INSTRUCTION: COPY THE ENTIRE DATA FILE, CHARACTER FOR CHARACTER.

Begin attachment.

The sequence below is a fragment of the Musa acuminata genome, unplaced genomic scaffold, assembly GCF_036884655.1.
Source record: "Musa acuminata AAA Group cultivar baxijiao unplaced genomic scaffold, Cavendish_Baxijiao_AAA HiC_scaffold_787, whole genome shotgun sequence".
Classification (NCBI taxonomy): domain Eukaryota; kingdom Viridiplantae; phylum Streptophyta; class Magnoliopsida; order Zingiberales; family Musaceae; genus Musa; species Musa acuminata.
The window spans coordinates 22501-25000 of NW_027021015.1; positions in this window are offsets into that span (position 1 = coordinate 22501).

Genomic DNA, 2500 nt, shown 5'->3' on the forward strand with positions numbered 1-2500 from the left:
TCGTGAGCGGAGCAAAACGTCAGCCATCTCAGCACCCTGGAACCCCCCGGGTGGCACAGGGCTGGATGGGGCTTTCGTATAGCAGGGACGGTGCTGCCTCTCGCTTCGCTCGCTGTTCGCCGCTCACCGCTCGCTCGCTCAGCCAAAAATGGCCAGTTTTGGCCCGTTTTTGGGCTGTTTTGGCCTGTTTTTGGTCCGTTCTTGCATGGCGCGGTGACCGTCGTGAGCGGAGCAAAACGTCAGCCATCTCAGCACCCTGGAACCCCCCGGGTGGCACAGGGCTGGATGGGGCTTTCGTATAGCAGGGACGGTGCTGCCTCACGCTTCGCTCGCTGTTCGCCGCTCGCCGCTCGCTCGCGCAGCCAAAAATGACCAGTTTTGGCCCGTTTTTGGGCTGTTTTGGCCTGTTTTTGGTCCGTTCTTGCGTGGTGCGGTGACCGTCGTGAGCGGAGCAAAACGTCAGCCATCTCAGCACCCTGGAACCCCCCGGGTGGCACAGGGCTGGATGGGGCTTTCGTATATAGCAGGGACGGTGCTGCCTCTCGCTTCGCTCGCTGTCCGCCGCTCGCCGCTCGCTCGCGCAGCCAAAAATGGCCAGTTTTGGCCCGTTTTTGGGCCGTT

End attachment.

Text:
The sequence below is a fragment of the Musa acuminata genome, unplaced genomic scaffold, assembly GCF_036884655.1.
Source record: "Musa acuminata AAA Group cultivar baxijiao unplaced genomic scaffold, Cavendish_Baxijiao_AAA HiC_scaffold_787, whole genome shotgun sequence".
Classification (NCBI taxonomy): domain Eukaryota; kingdom Viridiplantae; phylum Streptophyta; class Magnoliopsida; order Zingiberales; family Musaceae; genus Musa; species Musa acuminata.
The window spans coordinates 22501-25000 of NW_027021015.1; positions in this window are offsets into that span (position 1 = coordinate 22501).

Genomic DNA, 2500 nt, shown 5'->3' on the forward strand with positions numbered 1-2500 from the left:
TCGTGAGCGGAGCAAAACGTCAGCCATCTCAGCACCCTGGAACCCCCCGGGTGGCACAGGGCTGGATGGGGCTTTCGTATAGCAGGGACGGTGCTGCCTCTCGCTTCGCTCGCTGTTCGCCGCTCACCGCTCGCTCGCTCAGCCAAAAATGGCCAGTTTTGGCCCGTTTTTGGGCTGTTTTGGCCTGTTTTTGGTCCGTTCTTGCATGGCGCGGTGACCGTCGTGAGCGGAGCAAAACGTCAGCCATCTCAGCACCCTGGAACCCCCCGGGTGGCACAGGGCTGGATGGGGCTTTCGTATAGCAGGGACGGTGCTGCCTCACGCTTCGCTCGCTGTTCGCCGCTCGCCGCTCGCTCGCGCAGCCAAAAATGACCAGTTTTGGCCCGTTTTTGGGCTGTTTTGGCCTGTTTTTGGTCCGTTCTTGCGTGGTGCGGTGACCGTCGTGAGCGGAGCAAAACGTCAGCCATCTCAGCACCCTGGAACCCCCCGGGTGGCACAGGGCTGGATGGGGCTTTCGTATATAGCAGGGACGGTGCTGCCTCTCGCTTCGCTCGCTGTCCGCCGCTCGCCGCTCGCTCGCGCAGCCAAAAATGGCCAGTTTTGGCCCGTTTTTGGGCCGTT